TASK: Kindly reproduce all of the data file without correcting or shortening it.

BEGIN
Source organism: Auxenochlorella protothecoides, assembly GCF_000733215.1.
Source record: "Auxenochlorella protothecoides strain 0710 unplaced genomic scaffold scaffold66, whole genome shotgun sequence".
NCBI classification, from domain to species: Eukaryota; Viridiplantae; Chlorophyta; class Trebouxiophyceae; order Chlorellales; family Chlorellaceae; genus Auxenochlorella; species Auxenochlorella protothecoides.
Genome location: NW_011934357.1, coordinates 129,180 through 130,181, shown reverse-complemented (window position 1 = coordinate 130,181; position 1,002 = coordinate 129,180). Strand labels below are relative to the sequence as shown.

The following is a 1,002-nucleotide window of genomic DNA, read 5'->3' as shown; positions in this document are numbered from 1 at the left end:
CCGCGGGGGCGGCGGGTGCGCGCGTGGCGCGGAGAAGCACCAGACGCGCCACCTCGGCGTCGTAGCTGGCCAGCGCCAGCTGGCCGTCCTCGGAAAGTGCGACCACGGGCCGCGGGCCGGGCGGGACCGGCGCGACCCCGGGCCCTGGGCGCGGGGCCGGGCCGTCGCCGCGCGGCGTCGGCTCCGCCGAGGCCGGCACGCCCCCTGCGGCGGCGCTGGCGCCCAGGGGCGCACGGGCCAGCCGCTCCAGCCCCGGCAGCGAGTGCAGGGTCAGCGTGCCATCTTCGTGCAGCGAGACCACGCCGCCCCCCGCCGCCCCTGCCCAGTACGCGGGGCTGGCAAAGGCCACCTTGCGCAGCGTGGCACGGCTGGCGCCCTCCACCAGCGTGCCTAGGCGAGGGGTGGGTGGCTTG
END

Source organism: Auxenochlorella protothecoides, assembly GCF_000733215.1.
Source record: "Auxenochlorella protothecoides strain 0710 unplaced genomic scaffold scaffold66, whole genome shotgun sequence".
NCBI classification, from domain to species: Eukaryota; Viridiplantae; Chlorophyta; class Trebouxiophyceae; order Chlorellales; family Chlorellaceae; genus Auxenochlorella; species Auxenochlorella protothecoides.
Genome location: NW_011934357.1, coordinates 129,180 through 130,181, shown reverse-complemented (window position 1 = coordinate 130,181; position 1,002 = coordinate 129,180). Strand labels below are relative to the sequence as shown.

The following is a 1,002-nucleotide window of genomic DNA, read 5'->3' as shown; positions in this document are numbered from 1 at the left end:
CCGCGGGGGCGGCGGGTGCGCGCGTGGCGCGGAGAAGCACCAGACGCGCCACCTCGGCGTCGTAGCTGGCCAGCGCCAGCTGGCCGTCCTCGGAAAGTGCGACCACGGGCCGCGGGCCGGGCGGGACCGGCGCGACCCCGGGCCCTGGGCGCGGGGCCGGGCCGTCGCCGCGCGGCGTCGGCTCCGCCGAGGCCGGCACGCCCCCTGCGGCGGCGCTGGCGCCCAGGGGCGCACGGGCCAGCCGCTCCAGCCCCGGCAGCGAGTGCAGGGTCAGCGTGCCATCTTCGTGCAGCGAGACCACGCCGCCCCCCGCCGCCCCTGCCCAGTACGCGGGGCTGGCAAAGGCCACCTTGCGCAGCGTGGCACGGCTGGCGCCCTCCACCAGCGTGCCTAGGCGAGGGGTGGGTGGCTTG